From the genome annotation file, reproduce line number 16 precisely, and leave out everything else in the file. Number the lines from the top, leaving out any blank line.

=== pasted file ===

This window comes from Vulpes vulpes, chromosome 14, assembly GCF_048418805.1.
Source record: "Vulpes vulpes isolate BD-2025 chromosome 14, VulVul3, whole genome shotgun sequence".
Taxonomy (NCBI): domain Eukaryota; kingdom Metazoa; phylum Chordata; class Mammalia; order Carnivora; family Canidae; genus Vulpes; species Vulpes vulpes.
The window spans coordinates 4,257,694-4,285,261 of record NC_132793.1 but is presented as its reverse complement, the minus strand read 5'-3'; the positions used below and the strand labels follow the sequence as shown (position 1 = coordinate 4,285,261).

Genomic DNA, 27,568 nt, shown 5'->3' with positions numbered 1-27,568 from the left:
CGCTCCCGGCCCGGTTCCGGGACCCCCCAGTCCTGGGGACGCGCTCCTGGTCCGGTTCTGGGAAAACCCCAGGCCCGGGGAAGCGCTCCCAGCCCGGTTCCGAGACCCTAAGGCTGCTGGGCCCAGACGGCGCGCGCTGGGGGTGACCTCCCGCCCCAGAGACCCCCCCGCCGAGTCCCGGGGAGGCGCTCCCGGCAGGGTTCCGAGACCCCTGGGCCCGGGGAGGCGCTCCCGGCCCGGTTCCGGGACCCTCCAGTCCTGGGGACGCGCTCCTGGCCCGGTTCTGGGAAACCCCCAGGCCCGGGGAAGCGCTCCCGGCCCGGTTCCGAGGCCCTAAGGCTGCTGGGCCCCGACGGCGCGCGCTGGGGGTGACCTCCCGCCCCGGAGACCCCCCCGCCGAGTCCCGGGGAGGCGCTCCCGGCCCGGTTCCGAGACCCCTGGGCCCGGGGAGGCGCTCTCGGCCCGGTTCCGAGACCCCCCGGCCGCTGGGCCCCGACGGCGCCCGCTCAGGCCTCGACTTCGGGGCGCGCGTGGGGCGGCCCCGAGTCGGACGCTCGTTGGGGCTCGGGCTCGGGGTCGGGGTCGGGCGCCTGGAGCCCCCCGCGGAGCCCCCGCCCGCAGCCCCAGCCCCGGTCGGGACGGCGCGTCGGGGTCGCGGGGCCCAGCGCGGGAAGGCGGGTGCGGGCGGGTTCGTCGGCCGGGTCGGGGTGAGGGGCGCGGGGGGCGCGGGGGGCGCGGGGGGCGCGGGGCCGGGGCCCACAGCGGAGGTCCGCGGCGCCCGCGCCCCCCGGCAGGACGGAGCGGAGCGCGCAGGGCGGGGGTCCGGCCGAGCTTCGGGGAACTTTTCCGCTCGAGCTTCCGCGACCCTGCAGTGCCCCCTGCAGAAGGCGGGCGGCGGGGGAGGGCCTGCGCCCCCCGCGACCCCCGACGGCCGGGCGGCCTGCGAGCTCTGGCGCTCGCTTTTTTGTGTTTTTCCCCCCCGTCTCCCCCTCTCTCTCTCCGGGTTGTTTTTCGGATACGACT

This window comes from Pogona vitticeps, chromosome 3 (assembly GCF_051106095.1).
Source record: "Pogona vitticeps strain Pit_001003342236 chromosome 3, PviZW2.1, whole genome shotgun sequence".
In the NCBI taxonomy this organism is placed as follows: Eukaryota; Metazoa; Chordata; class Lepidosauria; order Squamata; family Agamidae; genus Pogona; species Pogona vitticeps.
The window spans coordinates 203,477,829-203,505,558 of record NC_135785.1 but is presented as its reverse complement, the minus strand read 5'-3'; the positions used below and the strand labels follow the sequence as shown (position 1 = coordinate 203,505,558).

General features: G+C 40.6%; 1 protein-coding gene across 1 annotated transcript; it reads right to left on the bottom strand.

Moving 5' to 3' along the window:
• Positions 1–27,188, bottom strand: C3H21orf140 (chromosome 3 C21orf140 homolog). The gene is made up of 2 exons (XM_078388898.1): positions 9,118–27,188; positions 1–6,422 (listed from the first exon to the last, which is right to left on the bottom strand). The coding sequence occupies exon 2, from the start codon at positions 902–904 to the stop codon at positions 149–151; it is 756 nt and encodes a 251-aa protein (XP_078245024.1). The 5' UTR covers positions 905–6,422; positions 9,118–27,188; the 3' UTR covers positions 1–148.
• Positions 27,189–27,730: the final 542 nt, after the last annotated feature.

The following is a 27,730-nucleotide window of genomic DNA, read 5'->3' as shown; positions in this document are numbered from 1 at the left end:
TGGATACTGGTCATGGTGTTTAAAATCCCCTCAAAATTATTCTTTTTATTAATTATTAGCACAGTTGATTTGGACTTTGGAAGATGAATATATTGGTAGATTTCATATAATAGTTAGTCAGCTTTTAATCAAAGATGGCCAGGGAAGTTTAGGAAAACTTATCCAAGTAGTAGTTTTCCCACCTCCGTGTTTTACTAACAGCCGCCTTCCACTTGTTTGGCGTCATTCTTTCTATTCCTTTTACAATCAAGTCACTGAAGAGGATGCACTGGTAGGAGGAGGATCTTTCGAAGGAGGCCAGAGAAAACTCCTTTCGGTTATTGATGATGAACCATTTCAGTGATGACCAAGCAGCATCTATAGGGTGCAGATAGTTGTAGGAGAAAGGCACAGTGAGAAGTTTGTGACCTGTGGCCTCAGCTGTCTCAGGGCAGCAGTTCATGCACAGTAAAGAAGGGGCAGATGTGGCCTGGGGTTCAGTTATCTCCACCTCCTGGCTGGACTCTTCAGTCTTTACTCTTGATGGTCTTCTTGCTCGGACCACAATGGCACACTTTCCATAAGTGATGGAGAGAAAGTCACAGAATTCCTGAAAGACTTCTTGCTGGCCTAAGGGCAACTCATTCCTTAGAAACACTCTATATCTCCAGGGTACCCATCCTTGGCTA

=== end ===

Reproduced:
TGGATACTGGTCATGGTGTTTAAAATCCCCTCAAAATTATTCTTTTTATTAATTATTAGCACAGTTGATTTGGACTTTGGAAGATGAATATATTGGTAGATTTCATATAATAGTTAGTCAGCTTTTAATCAAAGATGGCCAGGGAAGTTTAGGAAAACTTATCCAAGTAGTAGTTTTCCCACCTCCGTGTTTTACTAACAGCCGCCTTCCACTTGTTTGGCGTCATTCTTTCTATTCCTTTTACAATCAAGTCACTGAAGAGGATGCACTGGTAGGAGGAGGATCTTTCGAAGGAGGCCAGAGAAAACTCCTTTCGGTTATTGATGATGAACCATTTCAGTGATGACCAAGCAGCATCTATAGGGTGCAGATAGTTGTAGGAGAAAGGCACAGTGAGAAGTTTGTGACCTGTGGCCTCAGCTGTCTCAGGGCAGCAGTTCATGCACAGTAAAGAAGGGGCAGATGTGGCCTGGGGTTCAGTTATCTCCACCTCCTGGCTGGACTCTTCAGTCTTTACTCTTGATGGTCTTCTTGCTCGGACCACAATGGCACACTTTCCATAAGTGATGGAGAGAAAGTCACAGAATTCCTGAAAGACTTCTTGCTGGCCTAAGGGCAACTCATTCCTTAGAAACACTCTATATCTCCAGGGTACCCATCCTTGGCTA